Ms. Threet argues that she has been disabled since November 15, 1995, the date of her accident, and continues to be disabled at present. She thus contends the ALJ's decision to award only a closed period of disability is not supported by substantial evidence. As part of this argument, Ms. Threet asserts the ALJ committed reversible error by failing to articulate reasons for disregarding the opinions of her treating physicians. She further asserts the ALJ erroneously found that objective medical evidence established there had been improvement in her medical condition since September 16, 1998.

12

Finally, she contends "[t]he Administrative Law Judge erred in finding that Threet required `no further treatment' when the substantial medical evidence mandates further surgery." Aplt. Br. at 16. As developed in her brief, this argument is essentially a challenge to the decision of the Appeals Council to deny review of the ALJ's decision and a challenge to the conclusion of the district court that Walton, 535 U.S. 212, 122 S.Ct. 1265, 152 L.Ed.2d 330, mandates a finding of no disability.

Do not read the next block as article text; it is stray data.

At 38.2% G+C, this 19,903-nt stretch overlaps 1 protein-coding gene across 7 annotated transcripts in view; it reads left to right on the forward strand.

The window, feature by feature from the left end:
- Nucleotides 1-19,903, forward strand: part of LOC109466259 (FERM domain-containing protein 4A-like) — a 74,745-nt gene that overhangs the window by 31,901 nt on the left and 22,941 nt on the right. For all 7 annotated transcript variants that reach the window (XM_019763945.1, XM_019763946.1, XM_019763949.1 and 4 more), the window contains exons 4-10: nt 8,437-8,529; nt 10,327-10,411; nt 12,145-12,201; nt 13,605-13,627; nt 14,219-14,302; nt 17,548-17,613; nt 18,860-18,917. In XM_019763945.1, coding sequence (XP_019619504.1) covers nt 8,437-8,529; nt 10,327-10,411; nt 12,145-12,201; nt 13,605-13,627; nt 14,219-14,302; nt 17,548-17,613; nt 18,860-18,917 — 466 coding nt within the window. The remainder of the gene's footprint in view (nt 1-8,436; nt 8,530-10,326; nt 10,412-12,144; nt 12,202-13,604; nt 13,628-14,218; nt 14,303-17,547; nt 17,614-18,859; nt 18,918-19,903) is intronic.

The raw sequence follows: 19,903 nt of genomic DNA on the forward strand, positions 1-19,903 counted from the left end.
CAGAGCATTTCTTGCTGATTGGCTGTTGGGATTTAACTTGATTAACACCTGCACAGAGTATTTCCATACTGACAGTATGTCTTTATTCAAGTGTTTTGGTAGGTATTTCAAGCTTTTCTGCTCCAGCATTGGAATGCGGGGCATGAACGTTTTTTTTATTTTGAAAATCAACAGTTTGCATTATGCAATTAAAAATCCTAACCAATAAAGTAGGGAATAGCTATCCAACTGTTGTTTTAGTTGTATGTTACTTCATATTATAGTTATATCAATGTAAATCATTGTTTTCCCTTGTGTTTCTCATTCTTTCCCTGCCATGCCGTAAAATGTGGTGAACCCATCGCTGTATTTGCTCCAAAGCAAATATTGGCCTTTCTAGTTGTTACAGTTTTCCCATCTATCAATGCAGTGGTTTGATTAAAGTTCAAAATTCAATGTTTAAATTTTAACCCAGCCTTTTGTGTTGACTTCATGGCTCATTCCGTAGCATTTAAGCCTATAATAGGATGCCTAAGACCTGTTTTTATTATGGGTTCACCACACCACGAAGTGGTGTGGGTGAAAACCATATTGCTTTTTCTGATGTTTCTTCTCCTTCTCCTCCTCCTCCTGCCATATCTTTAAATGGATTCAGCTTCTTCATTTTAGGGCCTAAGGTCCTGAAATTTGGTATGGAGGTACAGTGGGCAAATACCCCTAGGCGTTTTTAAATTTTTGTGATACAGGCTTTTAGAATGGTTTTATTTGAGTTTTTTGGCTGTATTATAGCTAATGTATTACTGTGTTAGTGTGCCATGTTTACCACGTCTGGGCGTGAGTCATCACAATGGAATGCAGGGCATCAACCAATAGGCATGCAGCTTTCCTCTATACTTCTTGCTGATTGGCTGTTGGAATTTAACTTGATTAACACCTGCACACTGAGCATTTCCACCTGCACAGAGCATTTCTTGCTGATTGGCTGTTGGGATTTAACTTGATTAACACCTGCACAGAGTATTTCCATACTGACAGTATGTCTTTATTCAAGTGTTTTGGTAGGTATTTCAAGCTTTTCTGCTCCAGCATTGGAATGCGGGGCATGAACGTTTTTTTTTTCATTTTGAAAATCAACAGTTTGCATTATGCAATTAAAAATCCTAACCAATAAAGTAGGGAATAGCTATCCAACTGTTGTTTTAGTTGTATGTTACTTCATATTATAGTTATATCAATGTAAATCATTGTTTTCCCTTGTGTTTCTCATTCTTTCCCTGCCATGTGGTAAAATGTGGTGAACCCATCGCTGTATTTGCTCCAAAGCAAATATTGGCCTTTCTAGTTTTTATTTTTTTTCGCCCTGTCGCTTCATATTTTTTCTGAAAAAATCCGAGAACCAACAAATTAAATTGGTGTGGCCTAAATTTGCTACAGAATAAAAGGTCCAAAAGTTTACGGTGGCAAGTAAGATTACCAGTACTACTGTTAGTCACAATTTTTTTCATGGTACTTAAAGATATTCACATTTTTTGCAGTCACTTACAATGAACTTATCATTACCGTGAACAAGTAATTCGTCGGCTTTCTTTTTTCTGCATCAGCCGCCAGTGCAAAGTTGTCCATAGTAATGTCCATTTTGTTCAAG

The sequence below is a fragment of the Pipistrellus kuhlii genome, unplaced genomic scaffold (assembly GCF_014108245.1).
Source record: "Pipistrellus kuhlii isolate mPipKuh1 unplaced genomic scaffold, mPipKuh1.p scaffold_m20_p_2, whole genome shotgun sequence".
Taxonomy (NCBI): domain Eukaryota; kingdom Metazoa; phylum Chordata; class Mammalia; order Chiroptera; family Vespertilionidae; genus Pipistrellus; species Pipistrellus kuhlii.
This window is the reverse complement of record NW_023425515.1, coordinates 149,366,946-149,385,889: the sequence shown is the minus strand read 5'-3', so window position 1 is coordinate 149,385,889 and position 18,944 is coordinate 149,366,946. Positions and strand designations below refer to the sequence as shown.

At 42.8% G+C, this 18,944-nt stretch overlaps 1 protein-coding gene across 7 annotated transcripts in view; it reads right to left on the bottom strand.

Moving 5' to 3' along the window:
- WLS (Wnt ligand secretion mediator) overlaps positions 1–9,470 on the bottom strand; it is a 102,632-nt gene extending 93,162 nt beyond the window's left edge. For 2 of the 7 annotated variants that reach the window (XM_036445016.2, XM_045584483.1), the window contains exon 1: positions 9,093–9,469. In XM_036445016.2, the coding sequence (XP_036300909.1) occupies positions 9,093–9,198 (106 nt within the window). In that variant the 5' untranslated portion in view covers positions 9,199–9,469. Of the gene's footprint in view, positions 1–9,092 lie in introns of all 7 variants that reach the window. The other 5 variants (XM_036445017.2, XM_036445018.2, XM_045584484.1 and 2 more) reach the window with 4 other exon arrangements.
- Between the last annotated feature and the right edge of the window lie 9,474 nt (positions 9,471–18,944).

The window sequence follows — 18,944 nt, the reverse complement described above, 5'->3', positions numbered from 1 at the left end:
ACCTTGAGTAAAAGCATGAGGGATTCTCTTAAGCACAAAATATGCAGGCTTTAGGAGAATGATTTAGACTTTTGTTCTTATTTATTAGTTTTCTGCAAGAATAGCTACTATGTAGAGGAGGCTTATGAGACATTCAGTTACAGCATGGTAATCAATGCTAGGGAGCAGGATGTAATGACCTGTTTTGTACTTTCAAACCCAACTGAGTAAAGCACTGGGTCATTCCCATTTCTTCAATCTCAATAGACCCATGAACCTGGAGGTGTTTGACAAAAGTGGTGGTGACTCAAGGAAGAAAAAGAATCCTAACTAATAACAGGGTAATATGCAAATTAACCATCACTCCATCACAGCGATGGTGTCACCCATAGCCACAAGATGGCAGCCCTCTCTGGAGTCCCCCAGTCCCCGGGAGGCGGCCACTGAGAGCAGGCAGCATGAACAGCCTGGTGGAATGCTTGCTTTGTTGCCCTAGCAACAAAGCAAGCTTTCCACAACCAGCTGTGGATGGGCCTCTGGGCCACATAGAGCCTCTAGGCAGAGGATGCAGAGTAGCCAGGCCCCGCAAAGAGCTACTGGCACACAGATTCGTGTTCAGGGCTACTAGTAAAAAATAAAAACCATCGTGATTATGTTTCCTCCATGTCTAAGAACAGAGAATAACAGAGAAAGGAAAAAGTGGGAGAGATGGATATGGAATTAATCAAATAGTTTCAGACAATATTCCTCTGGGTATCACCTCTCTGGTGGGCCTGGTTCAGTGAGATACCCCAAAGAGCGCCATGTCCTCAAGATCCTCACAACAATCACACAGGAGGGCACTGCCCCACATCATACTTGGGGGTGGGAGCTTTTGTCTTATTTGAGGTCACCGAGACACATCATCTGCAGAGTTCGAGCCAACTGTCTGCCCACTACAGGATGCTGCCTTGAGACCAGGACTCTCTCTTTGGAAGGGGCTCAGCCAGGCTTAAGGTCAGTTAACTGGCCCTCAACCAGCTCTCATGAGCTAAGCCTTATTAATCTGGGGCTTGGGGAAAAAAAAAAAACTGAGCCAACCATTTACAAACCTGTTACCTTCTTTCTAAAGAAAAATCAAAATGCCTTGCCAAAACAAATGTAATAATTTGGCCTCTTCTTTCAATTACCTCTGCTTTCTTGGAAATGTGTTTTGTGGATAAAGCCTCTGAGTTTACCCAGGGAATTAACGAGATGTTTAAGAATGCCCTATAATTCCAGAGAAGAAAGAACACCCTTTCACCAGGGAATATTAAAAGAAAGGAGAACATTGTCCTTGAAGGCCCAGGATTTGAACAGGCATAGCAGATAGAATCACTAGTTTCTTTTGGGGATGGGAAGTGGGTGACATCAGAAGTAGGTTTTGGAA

13

We are unable to address Ms. Threet's first contention that the ALJ erred in failing to articulate reasons for disregarding the opinions of her treating physicians, because that argument is insufficiently developed in Ms. Threet's brief. Ms. Threet does not identify which treating physician she feels was ignored, and we will not speculate on her behalf. The only medical opinions explicitly rejected were those of Dr. John Ellis, a nontreating physician. The ALJ properly articulated reasons for rejecting Dr. Ellis's conclusions.

14